When The Telegraph began campaigning for a London Games, through the late David Welch, its sport editor, the printed page was still king. Nobody could have foreseen the instant gratification of TV on phones or athletes emoting on Twitter.
If digital technology has abolished time, maybe it will make us all part of these Games. Perhaps we are no longer outside them as spectators but right inside a flashing and slightly crazed universe of immediacy. It seems apt, then, that a Greek triple-jumper, Voula Papachristou, has already been expelled for posting racist comments. Good riddance.
No sporting event moves with the speed of the Olympics and the biggest challenge now will be taking the time to appreciate each triumph before rushing on to the next one or jabbing an iPhone for updates.
Plastic Brits, ZiL lanes, five-ringed sausages being swooped on by the copyright police: these sideshows are receding now, as they always do when the sport moves in. And as British cynicism recedes, foreign observers take charge of the doubts.
The New York Times cast Britain as a nation of moaners who were pitching the Games into the mill of their querulousness. Mitt Romney, the Republican presidential candidate and chief executive of the scandal-ravaged Salt Lake City Winter Games, ascended to his pulpit to ask of the British public: “Do they come together and celebrate the Olympic moment? That’s something which we only find out once the Games actually begin.”
Yes is the likely answer. If only half the British team turn up for the Opening Ceremony parade it will not be out of lack of interest. They all want to win, or at least prepare as well as possible.
Just about every British athlete has spoken of the home crowd effect: the pride, the unity, the din. All talk of noticing an “extra 10 per cent of motivation” when the crowd has swung behind a local hero at a recent world championship or other tournament.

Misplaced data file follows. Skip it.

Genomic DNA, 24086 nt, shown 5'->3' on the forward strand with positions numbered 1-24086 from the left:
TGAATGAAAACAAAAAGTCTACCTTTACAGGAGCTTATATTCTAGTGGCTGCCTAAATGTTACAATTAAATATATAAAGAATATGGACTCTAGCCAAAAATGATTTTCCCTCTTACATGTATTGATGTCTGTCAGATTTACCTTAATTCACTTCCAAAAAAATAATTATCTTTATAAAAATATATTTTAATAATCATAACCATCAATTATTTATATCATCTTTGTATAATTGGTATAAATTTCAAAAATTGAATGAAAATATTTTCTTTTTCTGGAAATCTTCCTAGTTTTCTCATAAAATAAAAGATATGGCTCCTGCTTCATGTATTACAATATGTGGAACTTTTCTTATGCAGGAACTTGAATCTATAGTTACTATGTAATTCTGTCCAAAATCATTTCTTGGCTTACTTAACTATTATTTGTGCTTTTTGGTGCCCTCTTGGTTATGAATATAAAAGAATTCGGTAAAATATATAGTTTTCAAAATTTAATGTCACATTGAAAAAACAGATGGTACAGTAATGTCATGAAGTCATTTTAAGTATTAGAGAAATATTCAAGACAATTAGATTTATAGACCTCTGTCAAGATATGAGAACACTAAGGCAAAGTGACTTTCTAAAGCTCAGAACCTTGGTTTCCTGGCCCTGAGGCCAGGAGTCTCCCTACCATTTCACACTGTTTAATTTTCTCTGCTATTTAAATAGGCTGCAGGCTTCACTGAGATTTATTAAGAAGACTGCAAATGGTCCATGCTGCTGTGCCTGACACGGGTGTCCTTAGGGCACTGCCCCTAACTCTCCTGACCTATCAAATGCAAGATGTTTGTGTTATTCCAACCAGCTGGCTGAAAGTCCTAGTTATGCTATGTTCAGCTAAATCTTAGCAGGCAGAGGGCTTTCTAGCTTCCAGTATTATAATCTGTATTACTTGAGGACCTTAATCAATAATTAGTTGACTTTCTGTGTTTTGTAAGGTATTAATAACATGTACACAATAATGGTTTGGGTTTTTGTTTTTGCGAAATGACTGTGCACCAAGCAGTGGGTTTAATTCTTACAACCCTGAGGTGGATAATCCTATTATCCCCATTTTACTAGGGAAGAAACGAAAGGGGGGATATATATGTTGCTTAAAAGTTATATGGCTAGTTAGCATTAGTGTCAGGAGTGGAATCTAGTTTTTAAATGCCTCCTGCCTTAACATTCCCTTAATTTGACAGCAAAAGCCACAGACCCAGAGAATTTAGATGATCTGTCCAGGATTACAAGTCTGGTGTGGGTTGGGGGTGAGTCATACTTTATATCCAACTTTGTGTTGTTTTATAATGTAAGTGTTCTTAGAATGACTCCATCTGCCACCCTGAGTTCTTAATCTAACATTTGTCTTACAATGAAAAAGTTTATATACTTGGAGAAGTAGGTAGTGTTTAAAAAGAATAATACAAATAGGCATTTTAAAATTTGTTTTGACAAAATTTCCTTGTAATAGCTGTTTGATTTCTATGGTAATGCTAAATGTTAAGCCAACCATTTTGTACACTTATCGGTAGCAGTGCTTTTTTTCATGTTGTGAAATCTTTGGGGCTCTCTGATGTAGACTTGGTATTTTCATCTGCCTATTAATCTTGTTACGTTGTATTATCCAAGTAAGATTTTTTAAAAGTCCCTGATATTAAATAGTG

Football has already crashed the schedule but the Olympics are an escape from the Premier League monoculture, in which wealth increases in inverse proportion to Britain’s economic turmoil.
Gareth Bale withdrew from the GB squad on injury grounds but turned up in a Spurs shirt two days before his country’s first fixture. Bale will go on plenty of pre-season tours, but he had one chance to show his skills in a home Olympics. Now, he will never have the pleasure.
The language of these Games is already hugely enjoyable. Seeking a suitable cauldron lighter tonight, the organisers searched not for a man or woman but a “mutually agreeable solution”.
Drafting in soldiers, they aim to “de-risk” the security situation. Now the technical vocabulary takes over, stars knock aside bureaucrats and politicians compete to take credit for the construction of the new Stratford metropolis, with its waterways and flowers.
On a personal note, the inner cauldron was lit for me when Muhammad Ali was helped to a stool at a Beyond Sport awards ceremony in London on Tuesday night. His presence, however halting, adds the final majesty to the Games.
Fifty-two years after he won gold at Rome in 1960, and 16 years on from his own cauldron-lighting moment at Atlanta, Ali remains the best Olympic symbol. Even those champions who achieve worldwide fame subsequently are drawn back to the rings.
David Beckham, who is not an Olympian but helped Britain win the bid, has remained surgically attached to the London party, despite being left out of the GB squad by Stuart Pearce.
The convergence of Britain’s Olympic dreams is to be found at the junction of Hackney, Newham and Tower Hamlets: hardly the Old Vic of sport before London seized its chance to attain a better balance between east and west.
To turn on the so-called ‘Cassandras’ now would be bad form. Most performed a vital service, calling politicians to account, mocking the brand-tyrants and helping us giggle at the mind-crushing scale of what we had taken on.
As the American head coach of British swimming said of his team: “The hay’s pretty much in the barn now.” This country won the 2012 Olympic bid pretty much by accident and had to confront its own success by building a stage for 10,490 athletes, 8.75 million spectators and 20,000 media personnel.
The panorama is now in place, and the vast human cast has taken up its position with the country proud to have created such a vibrant playground, even if filing through security feels like flying to JFK from Heathrow several times a day.
The infinitely patient and quietly bewildered Hugh Bonneville character in Twenty Twelve was within his rights to point through that Canary Wharf window and say with such satisfaction: “We did that. We did it.”
In that TV moment, the teasing stopped and fiction merged beautifully with reality. It was “handover day”. The gift has arrived.